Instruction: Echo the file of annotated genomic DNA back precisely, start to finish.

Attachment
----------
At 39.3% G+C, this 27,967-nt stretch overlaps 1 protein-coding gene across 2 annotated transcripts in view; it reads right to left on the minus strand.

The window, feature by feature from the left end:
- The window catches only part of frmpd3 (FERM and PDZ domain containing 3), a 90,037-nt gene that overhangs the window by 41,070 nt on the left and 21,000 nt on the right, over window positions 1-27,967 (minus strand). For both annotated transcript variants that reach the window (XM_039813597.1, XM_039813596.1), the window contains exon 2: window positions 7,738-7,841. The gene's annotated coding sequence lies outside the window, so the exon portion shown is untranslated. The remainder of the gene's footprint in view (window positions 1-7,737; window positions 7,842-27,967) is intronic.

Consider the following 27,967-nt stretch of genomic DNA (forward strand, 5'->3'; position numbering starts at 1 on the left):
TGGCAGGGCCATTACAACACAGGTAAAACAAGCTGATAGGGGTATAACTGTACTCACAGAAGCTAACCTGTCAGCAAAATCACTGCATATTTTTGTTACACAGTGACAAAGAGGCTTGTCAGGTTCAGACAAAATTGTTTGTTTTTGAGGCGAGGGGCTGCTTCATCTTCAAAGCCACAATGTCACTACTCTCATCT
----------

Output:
At 39.3% G+C, this 27,967-nt stretch overlaps 1 protein-coding gene across 2 annotated transcripts in view; it reads right to left on the minus strand.

The window, feature by feature from the left end:
- The window catches only part of frmpd3 (FERM and PDZ domain containing 3), a 90,037-nt gene that overhangs the window by 41,070 nt on the left and 21,000 nt on the right, over window positions 1-27,967 (minus strand). For both annotated transcript variants that reach the window (XM_039813597.1, XM_039813596.1), the window contains exon 2: window positions 7,738-7,841. The gene's annotated coding sequence lies outside the window, so the exon portion shown is untranslated. The remainder of the gene's footprint in view (window positions 1-7,737; window positions 7,842-27,967) is intronic.

Consider the following 27,967-nt stretch of genomic DNA (forward strand, 5'->3'; position numbering starts at 1 on the left):
TGGCAGGGCCATTACAACACAGGTAAAACAAGCTGATAGGGGTATAACTGTACTCACAGAAGCTAACCTGTCAGCAAAATCACTGCATATTTTTGTTACACAGTGACAAAGAGGCTTGTCAGGTTCAGACAAAATTGTTTGTTTTTGAGGCGAGGGGCTGCTTCATCTTCAAAGCCACAATGTCACTACTCTCATCT